Assembly – The CNI clips – rather loosely I have to say, – to the bottom of the main Wiser router unit. The busbar then clips to side of that assembly, and its connectors mate with the power receptacles on both units, 1 RJ45 LAN connector on each unit, and with the WAN connector on the router. Only 1 PSU is provided with the package, so the busbar is essential if you want to provide power to both units; the busbar contains a single power receptacle into which the PSU is connected, which it splits to provide power to both active components. The busbar also contains a single RJ45 socket which is passed through to the WAN port on the router. (This will become important to remember later!). 3 Wi-Fi antennae are also in the box, which the documentation states must be fitted to avoid “damage” – even if you intend to turn the Wi-Fi functionality off.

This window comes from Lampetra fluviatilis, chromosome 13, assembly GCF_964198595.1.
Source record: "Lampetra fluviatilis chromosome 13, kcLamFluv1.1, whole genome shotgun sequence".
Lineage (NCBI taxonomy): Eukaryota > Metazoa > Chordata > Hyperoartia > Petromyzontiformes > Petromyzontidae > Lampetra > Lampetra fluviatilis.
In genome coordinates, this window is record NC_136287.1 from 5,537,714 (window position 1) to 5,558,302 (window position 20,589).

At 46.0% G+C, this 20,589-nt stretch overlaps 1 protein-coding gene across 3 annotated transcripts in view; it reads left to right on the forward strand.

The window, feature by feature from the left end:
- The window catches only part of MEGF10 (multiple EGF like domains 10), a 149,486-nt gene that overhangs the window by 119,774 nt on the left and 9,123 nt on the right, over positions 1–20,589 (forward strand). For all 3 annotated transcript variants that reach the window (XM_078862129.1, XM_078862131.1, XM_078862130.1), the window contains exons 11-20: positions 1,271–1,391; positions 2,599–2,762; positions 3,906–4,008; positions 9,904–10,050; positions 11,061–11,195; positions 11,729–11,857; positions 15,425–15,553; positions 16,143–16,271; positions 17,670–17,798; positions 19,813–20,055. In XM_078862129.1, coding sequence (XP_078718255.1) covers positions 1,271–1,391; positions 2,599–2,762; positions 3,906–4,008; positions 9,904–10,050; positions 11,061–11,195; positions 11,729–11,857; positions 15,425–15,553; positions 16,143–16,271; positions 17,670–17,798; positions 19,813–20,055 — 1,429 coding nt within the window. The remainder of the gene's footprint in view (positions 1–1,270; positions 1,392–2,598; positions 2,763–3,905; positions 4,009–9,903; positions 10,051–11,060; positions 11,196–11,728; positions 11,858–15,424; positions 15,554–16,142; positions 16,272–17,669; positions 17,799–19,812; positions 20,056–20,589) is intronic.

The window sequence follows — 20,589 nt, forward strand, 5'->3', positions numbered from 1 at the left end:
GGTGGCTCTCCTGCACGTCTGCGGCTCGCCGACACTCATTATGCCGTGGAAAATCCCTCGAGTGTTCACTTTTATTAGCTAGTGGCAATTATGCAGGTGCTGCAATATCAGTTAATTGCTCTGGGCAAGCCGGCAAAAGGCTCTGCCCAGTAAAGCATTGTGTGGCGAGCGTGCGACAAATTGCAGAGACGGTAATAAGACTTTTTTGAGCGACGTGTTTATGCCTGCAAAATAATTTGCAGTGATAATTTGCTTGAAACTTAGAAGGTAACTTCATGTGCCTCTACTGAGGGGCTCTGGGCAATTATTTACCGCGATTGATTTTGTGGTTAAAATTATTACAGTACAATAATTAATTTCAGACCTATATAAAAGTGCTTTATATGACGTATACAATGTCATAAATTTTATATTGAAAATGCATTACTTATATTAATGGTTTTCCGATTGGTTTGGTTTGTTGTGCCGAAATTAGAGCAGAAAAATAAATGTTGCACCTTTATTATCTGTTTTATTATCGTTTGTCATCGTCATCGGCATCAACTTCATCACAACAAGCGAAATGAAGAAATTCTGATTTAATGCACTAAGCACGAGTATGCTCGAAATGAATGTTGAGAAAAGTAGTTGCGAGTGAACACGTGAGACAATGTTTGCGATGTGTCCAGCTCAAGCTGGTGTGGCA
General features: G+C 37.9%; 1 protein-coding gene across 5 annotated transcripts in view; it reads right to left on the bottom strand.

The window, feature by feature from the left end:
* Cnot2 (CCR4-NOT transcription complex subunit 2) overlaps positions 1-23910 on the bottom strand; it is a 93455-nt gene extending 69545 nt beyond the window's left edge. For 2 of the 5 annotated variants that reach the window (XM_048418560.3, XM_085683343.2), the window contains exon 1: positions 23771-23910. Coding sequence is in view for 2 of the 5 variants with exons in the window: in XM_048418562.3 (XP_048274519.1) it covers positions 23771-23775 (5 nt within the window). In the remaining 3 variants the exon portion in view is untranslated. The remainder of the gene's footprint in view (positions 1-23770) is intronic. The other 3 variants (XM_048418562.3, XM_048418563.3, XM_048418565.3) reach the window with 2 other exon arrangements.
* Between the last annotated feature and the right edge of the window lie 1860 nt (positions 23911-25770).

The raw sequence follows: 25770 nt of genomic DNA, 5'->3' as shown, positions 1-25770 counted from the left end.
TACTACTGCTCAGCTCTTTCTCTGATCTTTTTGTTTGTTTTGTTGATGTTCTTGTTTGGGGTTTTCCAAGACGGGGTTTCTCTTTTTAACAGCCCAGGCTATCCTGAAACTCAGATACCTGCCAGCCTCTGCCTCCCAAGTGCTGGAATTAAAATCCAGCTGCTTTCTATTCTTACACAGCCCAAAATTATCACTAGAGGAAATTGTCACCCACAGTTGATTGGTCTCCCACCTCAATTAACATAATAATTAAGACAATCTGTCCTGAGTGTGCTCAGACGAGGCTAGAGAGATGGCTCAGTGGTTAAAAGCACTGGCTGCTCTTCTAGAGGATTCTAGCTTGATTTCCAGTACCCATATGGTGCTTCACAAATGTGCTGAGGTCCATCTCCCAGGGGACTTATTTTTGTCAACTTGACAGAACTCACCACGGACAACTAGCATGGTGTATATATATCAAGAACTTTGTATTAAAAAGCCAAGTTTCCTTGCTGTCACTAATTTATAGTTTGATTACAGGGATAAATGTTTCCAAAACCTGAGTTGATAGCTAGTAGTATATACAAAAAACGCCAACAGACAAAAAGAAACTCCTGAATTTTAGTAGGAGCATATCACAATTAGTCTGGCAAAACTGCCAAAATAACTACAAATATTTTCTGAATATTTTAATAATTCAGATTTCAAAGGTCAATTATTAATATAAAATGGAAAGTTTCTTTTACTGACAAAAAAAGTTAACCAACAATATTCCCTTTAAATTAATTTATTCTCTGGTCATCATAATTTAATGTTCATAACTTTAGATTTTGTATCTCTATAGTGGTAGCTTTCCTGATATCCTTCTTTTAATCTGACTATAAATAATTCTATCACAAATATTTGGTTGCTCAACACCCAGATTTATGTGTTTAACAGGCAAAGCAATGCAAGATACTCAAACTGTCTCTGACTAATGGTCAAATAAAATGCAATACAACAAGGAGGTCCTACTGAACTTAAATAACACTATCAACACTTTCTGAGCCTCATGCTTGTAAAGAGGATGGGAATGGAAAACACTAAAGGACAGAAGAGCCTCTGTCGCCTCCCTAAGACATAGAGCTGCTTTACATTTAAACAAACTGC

Once assembled, the unit can be wall-mounted using the keyholes on the back surface, or it can be stood on a flat surface using the clip-on ‘foot’ included in the package.
Connections – The CBUS connection is via the CNI; there is a removable plastic shroud beneath which is a standard screw terminal for CBUS+ & CBUS- which accepts bared wires only. There is a very weak clip-on cable clamp, and a small cable exit recess in the shroud. This part feels quite flimsy to my mind, but hopefully once connected won’t be tinkered with, so I don’t think this will be too much of an issue, but I would have found it easier if the CBUS connection was also via RJ45. (Although I can understand why Clipsal may have deliberately chosen to keep them different to avoid possible mis-connection). The CNI has a single power & LAN socket in one end, both of which are filled by the busbar (but which can be used standalone if needed).